From the above search queries we could pick out the following root keywords :

  • Why
  • Important
  • How to
  • Do I need

Once i’ve finished i may have a couple definite’s and a couple of maybes. I’ll start with the maybes first.

Proviso : The next steps will need you to have your Google Analytics account linked up to your Google Ads Account as well as conversion tracking. You can do the same analysis within Adwords, but you won’t be able to pair with numbers like bounce rate / time on site. To link the two, follow this tutorial.

Open Google Analytics (GA) and find the search queries report. Adjust the date range to the last 90 days rather than the past 7 days (you’ll see why in a minute).

 

You should see something like this : 

Image 1.0

 

Then we want to filter the search queries to include the potential negative words that you have found.

Image 1.1

 

What we have now is data showing any search queries where that root word(s) has / have featured in the past 90 days – AMA-ZING!

Source

This is where things really start to get fun.

What we can then do is see how much has been spent on search queries that include the word(s) and secondly how many conversions it has driven.

Cool right?

A good sign that you’re onto something is a high ad spend with 0 conversions or an extremely high cost per conversion.

However, sometimes you may see a couple of search queries where there are conversions and then it’s up to you to decide if it’s worth pursuing them as new keywords or to simply add the root keyword as a negative.

 

Pro Tip : For those search queries that aren’t sure whether to add as negatives that don’t have any conversions, you can look at the Bounce Rate and Pages / Session data points.

If users aren’t abandoning the website straight away, then it may simply be because they need a more targeted landing page to match what they’re looking for.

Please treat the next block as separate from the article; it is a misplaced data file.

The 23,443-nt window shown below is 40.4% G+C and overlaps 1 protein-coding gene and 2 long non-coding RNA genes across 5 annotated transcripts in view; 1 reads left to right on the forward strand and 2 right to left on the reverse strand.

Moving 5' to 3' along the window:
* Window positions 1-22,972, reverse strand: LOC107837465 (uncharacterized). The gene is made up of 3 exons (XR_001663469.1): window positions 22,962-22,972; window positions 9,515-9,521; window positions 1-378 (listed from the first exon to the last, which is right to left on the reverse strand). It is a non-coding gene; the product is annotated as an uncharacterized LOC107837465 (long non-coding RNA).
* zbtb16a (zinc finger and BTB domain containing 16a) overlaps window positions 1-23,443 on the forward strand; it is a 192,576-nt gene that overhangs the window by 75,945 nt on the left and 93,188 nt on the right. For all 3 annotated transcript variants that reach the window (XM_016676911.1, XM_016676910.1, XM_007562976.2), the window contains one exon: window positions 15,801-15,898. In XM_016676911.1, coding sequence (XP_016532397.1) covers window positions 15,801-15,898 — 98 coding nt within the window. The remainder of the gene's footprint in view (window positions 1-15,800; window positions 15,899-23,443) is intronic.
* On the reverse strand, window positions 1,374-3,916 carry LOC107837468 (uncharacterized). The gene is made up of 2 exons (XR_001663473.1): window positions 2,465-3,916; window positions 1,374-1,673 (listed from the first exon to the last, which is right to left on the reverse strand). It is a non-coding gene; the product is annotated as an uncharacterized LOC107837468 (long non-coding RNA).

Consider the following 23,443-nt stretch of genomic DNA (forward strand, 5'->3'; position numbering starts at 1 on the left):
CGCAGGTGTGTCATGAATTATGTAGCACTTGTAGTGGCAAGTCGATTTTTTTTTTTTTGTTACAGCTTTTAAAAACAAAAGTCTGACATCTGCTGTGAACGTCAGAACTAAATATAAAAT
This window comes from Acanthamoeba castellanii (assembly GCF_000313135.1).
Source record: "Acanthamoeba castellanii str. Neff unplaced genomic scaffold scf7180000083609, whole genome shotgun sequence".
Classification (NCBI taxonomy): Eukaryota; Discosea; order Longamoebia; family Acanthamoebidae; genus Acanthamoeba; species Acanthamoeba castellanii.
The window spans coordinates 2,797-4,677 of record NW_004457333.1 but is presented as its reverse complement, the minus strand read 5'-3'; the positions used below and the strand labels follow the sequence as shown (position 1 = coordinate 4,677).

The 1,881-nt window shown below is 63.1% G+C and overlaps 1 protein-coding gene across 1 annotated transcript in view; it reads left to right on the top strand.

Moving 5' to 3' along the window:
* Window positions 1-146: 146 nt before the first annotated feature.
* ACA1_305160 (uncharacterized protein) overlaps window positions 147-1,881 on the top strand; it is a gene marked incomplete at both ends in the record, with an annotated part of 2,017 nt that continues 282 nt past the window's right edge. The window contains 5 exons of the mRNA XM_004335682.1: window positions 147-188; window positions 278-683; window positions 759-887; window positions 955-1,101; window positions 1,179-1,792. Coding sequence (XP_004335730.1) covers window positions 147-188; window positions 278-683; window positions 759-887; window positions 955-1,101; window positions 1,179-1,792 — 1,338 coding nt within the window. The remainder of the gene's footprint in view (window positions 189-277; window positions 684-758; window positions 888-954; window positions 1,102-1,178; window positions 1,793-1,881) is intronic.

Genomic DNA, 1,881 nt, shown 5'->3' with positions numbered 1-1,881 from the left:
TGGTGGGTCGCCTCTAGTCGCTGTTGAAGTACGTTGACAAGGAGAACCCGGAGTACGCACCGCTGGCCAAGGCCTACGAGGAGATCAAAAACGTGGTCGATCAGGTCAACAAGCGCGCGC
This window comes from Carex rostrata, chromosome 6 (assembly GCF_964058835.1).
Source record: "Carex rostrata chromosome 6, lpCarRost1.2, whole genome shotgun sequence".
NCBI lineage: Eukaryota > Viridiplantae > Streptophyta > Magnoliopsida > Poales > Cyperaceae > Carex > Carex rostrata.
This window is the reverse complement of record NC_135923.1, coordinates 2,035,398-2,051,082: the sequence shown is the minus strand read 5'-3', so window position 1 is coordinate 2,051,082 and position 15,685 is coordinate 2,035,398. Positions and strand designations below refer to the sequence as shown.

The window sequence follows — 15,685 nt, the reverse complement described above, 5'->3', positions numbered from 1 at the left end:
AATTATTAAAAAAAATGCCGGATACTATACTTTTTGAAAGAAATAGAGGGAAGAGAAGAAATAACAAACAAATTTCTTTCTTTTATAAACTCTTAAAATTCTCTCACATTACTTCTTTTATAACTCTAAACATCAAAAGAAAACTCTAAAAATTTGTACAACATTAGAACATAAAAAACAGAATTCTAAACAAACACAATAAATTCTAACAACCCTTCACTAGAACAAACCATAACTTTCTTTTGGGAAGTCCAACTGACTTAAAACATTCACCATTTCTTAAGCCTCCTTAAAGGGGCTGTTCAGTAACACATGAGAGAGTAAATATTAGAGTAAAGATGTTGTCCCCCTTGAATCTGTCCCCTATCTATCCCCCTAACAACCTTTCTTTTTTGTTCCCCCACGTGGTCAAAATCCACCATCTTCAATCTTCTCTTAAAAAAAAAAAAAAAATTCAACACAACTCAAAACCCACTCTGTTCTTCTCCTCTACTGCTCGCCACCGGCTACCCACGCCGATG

I love it when i find the tiniest and what would appear harmless word, to be chewing through ad spend and wasting money.

Because i know once i’ve added that guy as a negative, it’s going to make my clients results in Google Ads so much better from then on.

That’s why it’s really important to analyze your SQR regularly, to catch them as early as you can.

Once i’ve done finished I’ll then pair up the new negative keywords from the maybe’s list and pair them up with the 100% list. I’ll then go ahead and add them to my Negative Keyword List, which will stop us from wasting any further ad spend on them instantly!

 

Head 2 : FINDING THOSE DOLLARS (Hint : The Best Bit!)

I’m not going to lie, this is my favourite part.

This is where we find new keywords for the account that are already driving conversions, but haven’t yet been added as keywords.  

The beauty of this is that once you find these potential nuggets, It can open a whole new area of additional revenue for your business. Also known as Keyword Expansion, one new keyword can expand into related search queries that you didn’t even know existed!

Back in the SQR, i’ll adjust the dates to the last 90 days. I’ll then make sure that the table isn’t showing search queries that haven’t already been added.

Then i’ll make sure there’s been at least 20 impressions, to make sure there is actually some search volume for the query.

I’ll then sort by impressions and you should then see is a list of search queries that have sent traffic to your website that haven’t yet been added as keyword.

We can look through this list and see if there are any potential for new themes of keywords which we may not already be targeting.

We may see some search terms which are very similar to our existing keywords and they can usually just be added to the adgroup that the search came from.

And for those keywords which are similar but may contain a root keyword that you haven’t yet explored in the account, this is FUEL TO EXPLORE!!!!

And because we have our data linked up with Google Analytics, we can take these search terms and measure user engagement when on the site. We can look at data points like bounce rate, time of page, session duration to see if it’s worth exploring.

If we see a below average bounce rate and above average time on page, then this is a good sign. We can start to think whether we would like to start targeting these terms with a custom landing page to see if we get the traffic to convert.

Finally, If there are related queries that are already driving conversions then they will usually be a no-brainer to add as new keywords.

We can look to add these as to existing adgroups or create new targeted ones.

So there you have it.

Our framework to not only lower wasted adspend but also find new areas to target with your campaigns.

And the best bit?

We don’t need any fancy software to do it.

We’d love to know about any experience you’ve had with your search query report analysis… Hit us up in the comment section below!

Happy PPC’ing!!!!